Collection of decorative stove ceramics features late Gothic, Renaissance, Mannerism and early Baroque tiles found in the territory of the Bauska Castle and dating back to the mid-15th - early 18th century, the time of the existence of the Bauska Castle itself. Approximately 250 types of tiles are grouped and systematized by shape and relief decorations.

Archaeological collection contains mainly 16th-17th century household items, fragments of Dutch pipes, tools, potsherds and other fragments of broken dishes. There are also numerous military artefacts - bullets, grenades, cartridges and metal fragments of firearms. The oldest item in the collection - a fragment of a flint scallop - dates back to the late Palaeolithic - early Mesolithic age (8th - 9th centuries AD).

Collection of weapons contains the cast iron cannons and mortars dating back to 17th-18th centuries and made in the Duchy of Courland and Semigallia, as well as 16th-17th century non-firearm weapons.

Collection of household objects- contains exhibits dating back to the 16th - 19th century and purchased predominantly in European antique shops or auction houses. The collection has been gradually supplemented with new items - household items, luminaires, furniture, etc.

Numismatic collection - consists of coins found in archaeological excavations at the Bauska Castle and dates back to the 14th - 17th centuries. 

Collection of prints contains books published in the 16th and 17th centuries and in the 20th century postcards with pictures of Bauska Castle ruins. 

Pictorial collection contains paintings, graphics and drawings depicting Bauska Castle ruins from the 16th to the 20th century. The collection is also complemented by applied arts and sculpture items. 

Photo collection - contains local Bauska photographers J.Rucker and K.Grunberg photo materials of the late19th - 20th century, as well as photos by A.Gusars, T.Ciparsons, V.Saicans and V. Leijere.

The collection of photonegatives and slides presents the architecture of the Bauska Castle ruins and the photographic fixation of archaeological excavations from the 20ies-90ies of the 20th century.

 

Exhibitions and displays

The historical interiors, displays and thematic exhibitions take full advantage of the data provided by scarce descriptions of ancient inventories, archaeological evidence and materials.

Little is known about historical function and interiors of the eastern part of the castle, and that is why the hall of the second floor houses a display dedicated to the history of the Bauska Castle. The enfilade on the second floor and the northeastern tower house representation and private rooms of the Duke of Courland, including his privy chambers and utility rooms such as kitchen, cellars and horse stables. With each room decorated in accordance with its original function, their interior gives an idea of room decoration and arrangement during the Renaissance, as well as some insight into the castle life in the 16th-17th centuries. The south-eastern tower accommodates the thematic exhibitions "Costume and Jewellery in the Duchy of Courland (1562-1620)" and "Bauska Castle - military fortification", and the collection of castle decorative stone forgings and cast-iron columns in the shape of dolphins are exhibited on the ground floor of the northern block.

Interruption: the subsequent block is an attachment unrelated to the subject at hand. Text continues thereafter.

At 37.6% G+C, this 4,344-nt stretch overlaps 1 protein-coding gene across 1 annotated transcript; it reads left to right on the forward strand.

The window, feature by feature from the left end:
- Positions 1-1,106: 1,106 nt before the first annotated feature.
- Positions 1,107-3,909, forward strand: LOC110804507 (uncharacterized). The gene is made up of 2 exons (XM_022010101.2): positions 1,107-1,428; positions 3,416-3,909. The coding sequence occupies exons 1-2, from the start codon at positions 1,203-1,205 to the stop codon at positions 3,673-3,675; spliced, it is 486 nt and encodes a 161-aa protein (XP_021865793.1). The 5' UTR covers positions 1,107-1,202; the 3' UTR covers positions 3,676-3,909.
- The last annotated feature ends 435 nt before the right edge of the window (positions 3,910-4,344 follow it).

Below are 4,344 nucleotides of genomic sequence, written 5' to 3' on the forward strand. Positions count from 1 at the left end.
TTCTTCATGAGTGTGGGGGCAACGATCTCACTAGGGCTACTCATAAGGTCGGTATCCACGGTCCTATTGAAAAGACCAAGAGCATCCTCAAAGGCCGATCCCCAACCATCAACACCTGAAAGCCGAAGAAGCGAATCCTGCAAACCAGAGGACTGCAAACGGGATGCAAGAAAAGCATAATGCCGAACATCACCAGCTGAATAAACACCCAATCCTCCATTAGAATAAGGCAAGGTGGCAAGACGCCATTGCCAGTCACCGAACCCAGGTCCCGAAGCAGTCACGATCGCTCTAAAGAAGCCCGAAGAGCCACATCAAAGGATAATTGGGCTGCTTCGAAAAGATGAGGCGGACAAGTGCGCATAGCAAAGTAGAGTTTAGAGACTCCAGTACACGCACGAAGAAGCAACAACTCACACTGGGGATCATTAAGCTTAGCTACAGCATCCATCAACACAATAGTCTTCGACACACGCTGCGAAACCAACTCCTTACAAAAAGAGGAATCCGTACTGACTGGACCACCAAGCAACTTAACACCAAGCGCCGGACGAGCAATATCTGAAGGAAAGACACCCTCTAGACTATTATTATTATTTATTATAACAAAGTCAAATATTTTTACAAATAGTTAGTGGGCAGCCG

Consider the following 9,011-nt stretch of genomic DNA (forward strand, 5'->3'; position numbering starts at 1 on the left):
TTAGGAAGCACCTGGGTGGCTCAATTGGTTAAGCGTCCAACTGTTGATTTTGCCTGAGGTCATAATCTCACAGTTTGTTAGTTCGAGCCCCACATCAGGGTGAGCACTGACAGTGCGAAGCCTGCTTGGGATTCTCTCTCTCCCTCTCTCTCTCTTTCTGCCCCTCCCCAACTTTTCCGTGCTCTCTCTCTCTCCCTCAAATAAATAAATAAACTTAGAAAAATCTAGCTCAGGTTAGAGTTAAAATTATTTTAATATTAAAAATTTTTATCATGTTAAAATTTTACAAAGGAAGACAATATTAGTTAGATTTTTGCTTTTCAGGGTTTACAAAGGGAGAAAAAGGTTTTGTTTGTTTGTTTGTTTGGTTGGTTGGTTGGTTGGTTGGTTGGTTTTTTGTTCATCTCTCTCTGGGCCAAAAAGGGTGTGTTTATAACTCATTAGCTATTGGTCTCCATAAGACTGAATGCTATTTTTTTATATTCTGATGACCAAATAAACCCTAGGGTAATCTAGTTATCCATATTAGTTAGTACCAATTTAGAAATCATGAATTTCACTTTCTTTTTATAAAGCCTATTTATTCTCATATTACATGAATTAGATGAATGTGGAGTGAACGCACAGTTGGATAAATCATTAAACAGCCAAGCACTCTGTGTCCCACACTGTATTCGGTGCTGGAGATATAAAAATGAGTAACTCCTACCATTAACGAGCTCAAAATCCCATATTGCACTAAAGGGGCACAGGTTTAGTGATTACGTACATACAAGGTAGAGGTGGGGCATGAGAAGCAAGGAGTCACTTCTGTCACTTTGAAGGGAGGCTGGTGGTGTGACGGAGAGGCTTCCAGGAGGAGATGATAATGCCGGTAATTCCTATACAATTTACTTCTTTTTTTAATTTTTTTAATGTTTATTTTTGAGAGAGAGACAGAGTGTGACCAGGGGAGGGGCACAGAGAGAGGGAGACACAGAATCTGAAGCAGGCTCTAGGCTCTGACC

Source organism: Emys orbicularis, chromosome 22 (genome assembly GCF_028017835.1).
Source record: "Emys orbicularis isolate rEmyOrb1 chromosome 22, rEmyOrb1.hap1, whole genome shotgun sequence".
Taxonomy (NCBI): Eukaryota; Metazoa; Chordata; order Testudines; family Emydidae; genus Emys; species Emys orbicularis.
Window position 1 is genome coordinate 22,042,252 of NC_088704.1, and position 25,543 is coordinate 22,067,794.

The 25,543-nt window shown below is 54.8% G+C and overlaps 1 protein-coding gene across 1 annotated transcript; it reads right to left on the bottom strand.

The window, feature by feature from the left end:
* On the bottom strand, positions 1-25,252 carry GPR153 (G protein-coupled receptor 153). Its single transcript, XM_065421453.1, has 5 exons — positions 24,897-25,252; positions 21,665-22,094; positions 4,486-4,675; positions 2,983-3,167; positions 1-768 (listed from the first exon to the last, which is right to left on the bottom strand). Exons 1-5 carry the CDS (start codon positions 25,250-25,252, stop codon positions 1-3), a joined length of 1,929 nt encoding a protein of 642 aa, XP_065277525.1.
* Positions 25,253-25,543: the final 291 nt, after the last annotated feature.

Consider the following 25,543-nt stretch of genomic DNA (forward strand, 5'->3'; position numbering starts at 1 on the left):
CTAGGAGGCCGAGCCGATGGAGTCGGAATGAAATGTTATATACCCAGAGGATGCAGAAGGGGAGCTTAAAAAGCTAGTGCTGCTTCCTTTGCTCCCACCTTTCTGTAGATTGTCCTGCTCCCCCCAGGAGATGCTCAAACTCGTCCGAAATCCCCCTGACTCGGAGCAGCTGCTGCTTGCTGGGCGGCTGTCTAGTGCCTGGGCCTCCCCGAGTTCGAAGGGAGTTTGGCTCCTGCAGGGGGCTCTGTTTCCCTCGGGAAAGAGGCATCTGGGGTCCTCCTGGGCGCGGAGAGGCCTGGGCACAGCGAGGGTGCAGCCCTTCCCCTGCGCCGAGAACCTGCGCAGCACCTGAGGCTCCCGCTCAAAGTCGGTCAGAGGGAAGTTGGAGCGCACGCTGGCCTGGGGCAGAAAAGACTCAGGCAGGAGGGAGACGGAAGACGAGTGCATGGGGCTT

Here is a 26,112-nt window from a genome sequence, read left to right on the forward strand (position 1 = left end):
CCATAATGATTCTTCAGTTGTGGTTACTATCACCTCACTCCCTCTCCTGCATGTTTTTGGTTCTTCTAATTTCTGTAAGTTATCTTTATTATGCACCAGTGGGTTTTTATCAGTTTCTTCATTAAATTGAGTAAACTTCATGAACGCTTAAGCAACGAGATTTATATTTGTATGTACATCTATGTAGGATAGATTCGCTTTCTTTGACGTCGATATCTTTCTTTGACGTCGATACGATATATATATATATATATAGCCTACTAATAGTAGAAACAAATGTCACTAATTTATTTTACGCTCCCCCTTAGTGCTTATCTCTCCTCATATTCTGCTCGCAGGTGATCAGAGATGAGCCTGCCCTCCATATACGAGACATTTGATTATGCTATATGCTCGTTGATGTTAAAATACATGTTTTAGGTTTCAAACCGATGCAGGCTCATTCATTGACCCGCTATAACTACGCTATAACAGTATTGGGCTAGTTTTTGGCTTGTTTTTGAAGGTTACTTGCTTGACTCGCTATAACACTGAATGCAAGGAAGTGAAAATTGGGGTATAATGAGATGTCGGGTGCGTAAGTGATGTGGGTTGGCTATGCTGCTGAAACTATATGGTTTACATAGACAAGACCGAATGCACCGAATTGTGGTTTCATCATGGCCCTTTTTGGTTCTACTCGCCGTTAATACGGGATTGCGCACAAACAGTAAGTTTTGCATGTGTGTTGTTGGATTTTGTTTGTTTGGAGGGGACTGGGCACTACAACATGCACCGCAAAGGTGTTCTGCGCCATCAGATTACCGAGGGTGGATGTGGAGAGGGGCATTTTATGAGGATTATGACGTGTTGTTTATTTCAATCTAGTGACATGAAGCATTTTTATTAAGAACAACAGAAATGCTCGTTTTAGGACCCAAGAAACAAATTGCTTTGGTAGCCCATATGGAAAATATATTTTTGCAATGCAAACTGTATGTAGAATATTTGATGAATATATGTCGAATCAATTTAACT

The oldest part of the Bauska Castle, the ruins of the castle of the Livonian Order, is temporarily closed to visitors. The large and small castle towers are undergoing conservation works and roof reconstruction, which are to be completed by the end of 2021. 

The exhibition devoted to the history of the Bauska Castle found its place on the second floor of the eastern part of the castle. It is arranged in the chronological order, i.e. 

  1. The population of the site and its surroundings before the construction of the Castle of the Livonian Order; 

  2. The construction of the Castle of the Livonian Order in Bauska in the 15th century;

  3. The construction of the Castle of the Duchy of Courland and Semigallia in the 16th century; the reign of Duke Kettler and court life;